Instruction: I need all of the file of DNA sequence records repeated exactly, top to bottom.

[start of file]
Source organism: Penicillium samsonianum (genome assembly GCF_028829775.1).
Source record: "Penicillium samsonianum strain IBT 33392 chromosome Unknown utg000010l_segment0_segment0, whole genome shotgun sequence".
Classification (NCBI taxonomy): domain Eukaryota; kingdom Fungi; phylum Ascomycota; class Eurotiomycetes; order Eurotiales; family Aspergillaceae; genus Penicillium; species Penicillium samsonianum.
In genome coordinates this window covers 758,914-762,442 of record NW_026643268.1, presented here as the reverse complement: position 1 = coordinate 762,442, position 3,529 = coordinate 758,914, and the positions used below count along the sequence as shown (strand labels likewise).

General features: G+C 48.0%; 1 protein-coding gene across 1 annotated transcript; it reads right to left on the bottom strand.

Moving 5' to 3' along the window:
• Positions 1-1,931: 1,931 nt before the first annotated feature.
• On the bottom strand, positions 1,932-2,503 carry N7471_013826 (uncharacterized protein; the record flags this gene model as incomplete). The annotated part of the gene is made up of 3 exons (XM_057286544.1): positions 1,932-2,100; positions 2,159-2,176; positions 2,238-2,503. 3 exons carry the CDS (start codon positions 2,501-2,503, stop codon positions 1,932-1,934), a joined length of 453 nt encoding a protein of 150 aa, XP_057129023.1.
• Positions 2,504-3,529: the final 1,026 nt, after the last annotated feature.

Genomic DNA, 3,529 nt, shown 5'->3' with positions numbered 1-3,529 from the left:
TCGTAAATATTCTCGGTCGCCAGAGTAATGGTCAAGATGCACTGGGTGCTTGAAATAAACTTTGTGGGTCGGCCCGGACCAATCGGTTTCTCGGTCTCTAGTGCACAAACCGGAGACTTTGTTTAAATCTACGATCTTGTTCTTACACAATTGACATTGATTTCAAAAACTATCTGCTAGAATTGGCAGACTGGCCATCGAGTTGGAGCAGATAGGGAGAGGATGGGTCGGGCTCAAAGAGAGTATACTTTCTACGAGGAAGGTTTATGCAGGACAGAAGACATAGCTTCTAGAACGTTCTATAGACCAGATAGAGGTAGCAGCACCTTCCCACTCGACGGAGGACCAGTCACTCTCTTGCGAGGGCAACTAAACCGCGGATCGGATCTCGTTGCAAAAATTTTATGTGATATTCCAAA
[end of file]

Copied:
Source organism: Penicillium samsonianum (genome assembly GCF_028829775.1).
Source record: "Penicillium samsonianum strain IBT 33392 chromosome Unknown utg000010l_segment0_segment0, whole genome shotgun sequence".
Classification (NCBI taxonomy): domain Eukaryota; kingdom Fungi; phylum Ascomycota; class Eurotiomycetes; order Eurotiales; family Aspergillaceae; genus Penicillium; species Penicillium samsonianum.
In genome coordinates this window covers 758,914-762,442 of record NW_026643268.1, presented here as the reverse complement: position 1 = coordinate 762,442, position 3,529 = coordinate 758,914, and the positions used below count along the sequence as shown (strand labels likewise).

General features: G+C 48.0%; 1 protein-coding gene across 1 annotated transcript; it reads right to left on the bottom strand.

Moving 5' to 3' along the window:
• Positions 1-1,931: 1,931 nt before the first annotated feature.
• On the bottom strand, positions 1,932-2,503 carry N7471_013826 (uncharacterized protein; the record flags this gene model as incomplete). The annotated part of the gene is made up of 3 exons (XM_057286544.1): positions 1,932-2,100; positions 2,159-2,176; positions 2,238-2,503. 3 exons carry the CDS (start codon positions 2,501-2,503, stop codon positions 1,932-1,934), a joined length of 453 nt encoding a protein of 150 aa, XP_057129023.1.
• Positions 2,504-3,529: the final 1,026 nt, after the last annotated feature.

Genomic DNA, 3,529 nt, shown 5'->3' with positions numbered 1-3,529 from the left:
TCGTAAATATTCTCGGTCGCCAGAGTAATGGTCAAGATGCACTGGGTGCTTGAAATAAACTTTGTGGGTCGGCCCGGACCAATCGGTTTCTCGGTCTCTAGTGCACAAACCGGAGACTTTGTTTAAATCTACGATCTTGTTCTTACACAATTGACATTGATTTCAAAAACTATCTGCTAGAATTGGCAGACTGGCCATCGAGTTGGAGCAGATAGGGAGAGGATGGGTCGGGCTCAAAGAGAGTATACTTTCTACGAGGAAGGTTTATGCAGGACAGAAGACATAGCTTCTAGAACGTTCTATAGACCAGATAGAGGTAGCAGCACCTTCCCACTCGACGGAGGACCAGTCACTCTCTTGCGAGGGCAACTAAACCGCGGATCGGATCTCGTTGCAAAAATTTTATGTGATATTCCAAA